Day 3 – The North Rim, Grand Canyon
Slept on the floor last night. I wanted to sleep outside after we stargazed and ate cold smores, but Mom and Aunt T kept telling stories of scorpions and snakes. *EEK* My morning alarm was a fog-like horn outside. Come to find out, it was a truck passing by honking at Theresa. Mom says she was mooning the trucker. Who knows what she really was doing. We ate breakfast at the Cliff Dweller’s Lodge Restaurant. Basic egg like breakfast. We are so isolated out here, even though the nearest town is only an hour away, that means products have to be imported in. Thus to add chicken, beef, or ham to my morning ritual requires about 3 or more extra dollars. We’ve spent more money on this trip on food (with sharing) probably than we have on gas.
After everyone was up and ready, we headed to the nearby Cliff Dwellings, where falling rocks were turned into shelters and dwellings. I don’t know how long ago. Unfortunately it took until about mid afternoon for the light bulb in my brain to go off and realize why our hotel was called Cliff Dweller’s Lodge.
The only stop today is the North Rim of the Grand Canyon. When referring to the Grand Canyon, people may say its “spectacular” or “been there, down that” or “You’ve seen one, you’ve seen them all”. While the Grand Canyon is the Grand Canyon no matter what side you are looking from, it’s most definitely not the same on all sides. There is a completely different vibe to the north rim. As you drive into the North Rim entrance to the National Park there is only one road. On this road, you encounter the most green we’ve seen since leaving Texas, rolling hills (equivalent to small mountains when you are from flat Northeast Texas), meadows, cool air, and when you roll the windows down a breath of fresh pine and aspen air. We took a short photo opp with some Buffalo, that we later discovered where actually Beefalo.
We stayed at the North Rim Lodge, which has such a summer camp, familial atmosphere. The main lodge has a Panoramic View of the Grand Canyon. Immediately took to a paved trail/overlook “Angel’s Point” which turned out to be just a little steep. We stopped about half way looked at the view, turned around, and headed to lunch. After lunch we dropped Mo off in the cabin, which was her room. Such quaint cabins, I absolutely loved them! Then the rest of us went out to Imperial (the highest point of the Grand Canyon) and Cape Royal Point. Both were breathtakingly spectacular views. Imperial is a perfect lunch spot or if willing to take the drive at night a great spot for star gazing. Cape Royal is another paved trail/overlook a little over a mile there and back. I discovered I am quite a thrill seeker while on this trip and found ample opportunities to get too close to the edge and have Mom yell at me. When Mom wasn’t looking, Aunt T’s Sagittariusness assisted in my thrill seeking. J HEHE. There is also another lookout on the hike to Cape Royal called Angel’s Window. It is apparently not “Greg-Proof”, meaning potential hazards for mischievous children. Mom and Aunt T called it the “Greg Gap”.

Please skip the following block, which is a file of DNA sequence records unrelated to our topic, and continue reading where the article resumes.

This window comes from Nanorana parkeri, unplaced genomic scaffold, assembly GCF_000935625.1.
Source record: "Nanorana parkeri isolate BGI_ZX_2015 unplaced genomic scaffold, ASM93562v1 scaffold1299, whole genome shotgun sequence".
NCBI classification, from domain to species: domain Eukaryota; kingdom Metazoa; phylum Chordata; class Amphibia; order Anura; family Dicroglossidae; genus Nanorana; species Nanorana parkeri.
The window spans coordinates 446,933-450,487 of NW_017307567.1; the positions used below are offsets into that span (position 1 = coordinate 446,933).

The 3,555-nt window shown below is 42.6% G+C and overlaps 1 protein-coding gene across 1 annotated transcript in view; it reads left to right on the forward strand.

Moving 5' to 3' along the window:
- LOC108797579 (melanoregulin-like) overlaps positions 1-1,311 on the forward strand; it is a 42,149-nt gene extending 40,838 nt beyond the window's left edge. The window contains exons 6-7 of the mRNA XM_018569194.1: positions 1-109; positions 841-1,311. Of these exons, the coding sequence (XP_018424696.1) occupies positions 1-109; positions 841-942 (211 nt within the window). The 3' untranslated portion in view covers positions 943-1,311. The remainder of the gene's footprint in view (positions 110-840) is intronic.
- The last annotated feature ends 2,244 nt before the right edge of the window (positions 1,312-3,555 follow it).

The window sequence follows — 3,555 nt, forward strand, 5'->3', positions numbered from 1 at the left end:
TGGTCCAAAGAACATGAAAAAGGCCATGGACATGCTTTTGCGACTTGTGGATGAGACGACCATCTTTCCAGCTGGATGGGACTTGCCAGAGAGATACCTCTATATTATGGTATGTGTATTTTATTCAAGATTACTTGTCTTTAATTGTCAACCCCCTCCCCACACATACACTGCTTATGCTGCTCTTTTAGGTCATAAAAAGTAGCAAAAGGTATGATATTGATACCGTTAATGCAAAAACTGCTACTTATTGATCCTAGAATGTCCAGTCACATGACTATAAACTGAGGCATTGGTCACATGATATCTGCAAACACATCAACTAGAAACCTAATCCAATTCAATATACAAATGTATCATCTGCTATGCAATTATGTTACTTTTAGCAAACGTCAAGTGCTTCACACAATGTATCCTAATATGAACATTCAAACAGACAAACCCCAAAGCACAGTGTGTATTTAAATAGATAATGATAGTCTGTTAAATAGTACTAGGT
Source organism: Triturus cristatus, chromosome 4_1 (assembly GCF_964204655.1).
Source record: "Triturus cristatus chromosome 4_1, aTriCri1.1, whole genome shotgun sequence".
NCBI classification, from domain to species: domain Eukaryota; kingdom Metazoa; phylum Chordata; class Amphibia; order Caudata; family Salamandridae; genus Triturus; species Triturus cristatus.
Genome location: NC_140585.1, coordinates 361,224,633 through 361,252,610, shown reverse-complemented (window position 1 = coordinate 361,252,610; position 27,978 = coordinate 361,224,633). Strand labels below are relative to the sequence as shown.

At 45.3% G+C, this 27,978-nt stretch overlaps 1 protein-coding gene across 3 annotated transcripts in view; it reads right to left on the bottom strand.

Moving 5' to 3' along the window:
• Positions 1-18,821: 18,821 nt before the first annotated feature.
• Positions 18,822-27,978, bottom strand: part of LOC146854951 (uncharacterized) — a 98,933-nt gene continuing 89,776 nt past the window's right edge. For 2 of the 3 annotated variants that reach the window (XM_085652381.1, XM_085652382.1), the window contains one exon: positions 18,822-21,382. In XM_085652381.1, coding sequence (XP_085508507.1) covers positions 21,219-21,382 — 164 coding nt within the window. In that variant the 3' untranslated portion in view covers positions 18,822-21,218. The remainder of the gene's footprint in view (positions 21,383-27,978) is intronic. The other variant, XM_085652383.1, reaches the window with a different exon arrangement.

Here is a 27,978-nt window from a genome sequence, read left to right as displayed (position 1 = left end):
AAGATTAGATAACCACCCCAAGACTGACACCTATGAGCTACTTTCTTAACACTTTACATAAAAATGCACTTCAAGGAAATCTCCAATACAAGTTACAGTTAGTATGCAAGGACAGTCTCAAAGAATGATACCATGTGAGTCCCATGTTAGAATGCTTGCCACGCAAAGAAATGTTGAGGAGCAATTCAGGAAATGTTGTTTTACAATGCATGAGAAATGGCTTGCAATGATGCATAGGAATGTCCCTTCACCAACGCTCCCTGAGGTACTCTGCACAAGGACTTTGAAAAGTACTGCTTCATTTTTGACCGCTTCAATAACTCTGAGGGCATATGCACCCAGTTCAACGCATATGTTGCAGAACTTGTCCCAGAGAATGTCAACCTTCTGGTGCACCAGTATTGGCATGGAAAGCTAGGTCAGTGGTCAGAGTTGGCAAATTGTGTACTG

IMPORTANT: The Grand Canyon does not have bottled watered. They provide free water and ice stations for you to “reduce and reuse” your environmental impact. This water is natural spring water from the Grand Canyon containing minerals you may not be use to. If you experience gas, pressure in the stomach, or upset stomach. It’s probably those ancient minerals. It’s the only thing we could think of – once we left Arizona and drank some bottled water, my tummy felt like its normal self.